2009 is a year of many historic anniversaries: 80 years of the New York Stock Exchange crash, 70 years of the start of the Second World War, 20 years of the fall of the Berlin Wall. The list goes on.
Despite some views, history did not end with the end of the Cold War.
Thus, 2009 will be a memorable year in human history. But what is it going to be remembered for? The crisis? The change of eras? A new beginning? I will say this: It all depends on us! And one more thing. If we make the right decisions now, 2009 can, and I would even say should, become a year of recovery, despite the economic and financial crisis.
"The Taming of Financial Markets," "Breakthrough in Disarmament," "Work on European Security Architecture," "New Confidence between East and West," "Joint Successes in Modernizing our Societies" are the headlines I would like to see in the history textbooks of the future.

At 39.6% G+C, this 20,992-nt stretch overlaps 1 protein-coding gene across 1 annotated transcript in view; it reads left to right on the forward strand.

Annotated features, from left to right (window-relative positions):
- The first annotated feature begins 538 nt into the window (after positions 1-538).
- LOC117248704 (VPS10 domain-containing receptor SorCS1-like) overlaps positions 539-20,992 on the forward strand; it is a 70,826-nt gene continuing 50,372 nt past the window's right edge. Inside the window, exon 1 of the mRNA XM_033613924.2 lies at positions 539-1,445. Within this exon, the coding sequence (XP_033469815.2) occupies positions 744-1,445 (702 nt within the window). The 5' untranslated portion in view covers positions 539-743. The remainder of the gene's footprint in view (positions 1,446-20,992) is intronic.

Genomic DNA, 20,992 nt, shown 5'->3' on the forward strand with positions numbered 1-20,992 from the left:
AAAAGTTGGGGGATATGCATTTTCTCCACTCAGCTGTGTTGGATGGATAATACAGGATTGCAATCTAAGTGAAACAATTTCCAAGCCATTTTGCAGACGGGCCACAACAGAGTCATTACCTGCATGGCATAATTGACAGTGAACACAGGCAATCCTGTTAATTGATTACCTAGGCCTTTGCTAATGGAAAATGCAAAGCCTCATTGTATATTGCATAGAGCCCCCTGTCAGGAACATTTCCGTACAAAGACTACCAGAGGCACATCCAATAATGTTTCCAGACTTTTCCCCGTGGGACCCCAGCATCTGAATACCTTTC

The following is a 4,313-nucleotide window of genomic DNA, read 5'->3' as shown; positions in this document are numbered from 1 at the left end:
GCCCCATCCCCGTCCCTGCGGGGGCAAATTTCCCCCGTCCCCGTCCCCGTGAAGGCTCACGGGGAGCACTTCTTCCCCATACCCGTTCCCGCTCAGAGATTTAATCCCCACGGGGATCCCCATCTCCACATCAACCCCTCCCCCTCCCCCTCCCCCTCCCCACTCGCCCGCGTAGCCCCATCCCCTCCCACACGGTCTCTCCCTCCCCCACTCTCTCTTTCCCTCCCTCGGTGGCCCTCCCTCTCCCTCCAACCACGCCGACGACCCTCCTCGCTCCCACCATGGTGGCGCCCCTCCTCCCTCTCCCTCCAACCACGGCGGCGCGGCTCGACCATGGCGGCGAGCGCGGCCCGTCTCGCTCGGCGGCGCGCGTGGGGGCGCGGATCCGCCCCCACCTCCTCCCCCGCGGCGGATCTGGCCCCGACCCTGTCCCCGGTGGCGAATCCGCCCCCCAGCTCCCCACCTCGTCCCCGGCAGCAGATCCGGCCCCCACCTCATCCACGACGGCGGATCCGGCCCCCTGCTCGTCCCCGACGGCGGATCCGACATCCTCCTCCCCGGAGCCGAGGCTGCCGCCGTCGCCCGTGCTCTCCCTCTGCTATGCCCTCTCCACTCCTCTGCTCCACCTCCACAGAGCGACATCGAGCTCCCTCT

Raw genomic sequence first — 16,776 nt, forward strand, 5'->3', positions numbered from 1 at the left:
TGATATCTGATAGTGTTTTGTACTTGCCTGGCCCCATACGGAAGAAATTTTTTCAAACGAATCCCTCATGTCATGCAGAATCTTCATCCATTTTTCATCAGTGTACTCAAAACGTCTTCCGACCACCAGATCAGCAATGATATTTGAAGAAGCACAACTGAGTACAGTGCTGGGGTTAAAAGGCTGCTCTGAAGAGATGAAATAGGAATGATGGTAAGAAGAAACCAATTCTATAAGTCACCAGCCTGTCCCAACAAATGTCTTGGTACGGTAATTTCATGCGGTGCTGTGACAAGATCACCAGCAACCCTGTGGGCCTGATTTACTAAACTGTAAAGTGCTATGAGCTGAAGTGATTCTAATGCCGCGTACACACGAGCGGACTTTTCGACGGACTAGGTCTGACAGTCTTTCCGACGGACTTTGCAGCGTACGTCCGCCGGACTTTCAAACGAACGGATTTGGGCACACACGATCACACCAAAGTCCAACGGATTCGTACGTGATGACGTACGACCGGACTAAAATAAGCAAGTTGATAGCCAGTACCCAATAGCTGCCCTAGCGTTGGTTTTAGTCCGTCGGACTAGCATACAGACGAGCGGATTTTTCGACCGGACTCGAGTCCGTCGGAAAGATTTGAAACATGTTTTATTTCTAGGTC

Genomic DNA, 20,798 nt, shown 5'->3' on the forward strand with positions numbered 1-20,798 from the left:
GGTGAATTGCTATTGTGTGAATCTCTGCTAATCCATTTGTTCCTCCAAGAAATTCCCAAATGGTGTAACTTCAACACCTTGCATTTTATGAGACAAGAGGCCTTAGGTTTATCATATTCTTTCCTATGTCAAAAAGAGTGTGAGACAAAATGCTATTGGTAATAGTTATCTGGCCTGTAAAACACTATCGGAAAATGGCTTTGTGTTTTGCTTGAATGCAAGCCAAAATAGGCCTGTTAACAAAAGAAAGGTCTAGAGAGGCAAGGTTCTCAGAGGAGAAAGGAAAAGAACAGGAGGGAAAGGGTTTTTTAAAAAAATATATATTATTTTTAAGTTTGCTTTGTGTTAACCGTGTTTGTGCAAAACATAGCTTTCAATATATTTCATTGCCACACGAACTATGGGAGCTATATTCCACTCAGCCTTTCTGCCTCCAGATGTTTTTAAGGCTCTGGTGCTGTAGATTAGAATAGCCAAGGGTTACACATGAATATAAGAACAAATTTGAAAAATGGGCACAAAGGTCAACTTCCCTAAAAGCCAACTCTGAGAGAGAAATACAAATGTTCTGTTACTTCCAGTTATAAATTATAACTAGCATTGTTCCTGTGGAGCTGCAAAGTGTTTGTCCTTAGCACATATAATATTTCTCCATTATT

Let us work together to make sure that these books be actually written!

Frank-Walter Steinmeier,Vice-Chancellor, Minister of Foreign Affairs, Federal Republic of GermanyGERMAN-RUSSIAN RELATIONS have for centuries been those of close asso­ciation, even a symbiotic relationship extending far beyond family relations between the ruling houses. There were, however, periods of coolness and com­plete ruptures.I remember well the brilliant exhibition in the Martin-Gropius-Bau in Berlin last spring entitled "Power and Friendship: Berlin-St. Petersburg 1800-1860." It featured the sometimes forgotten era of the flowering of German-Russian con­tacts in culture. I should only mention the names like Alexander von Humboldt, Vasily Zhukovsky or architects Karl-Friedrich Schinkel and Vasily Stasov.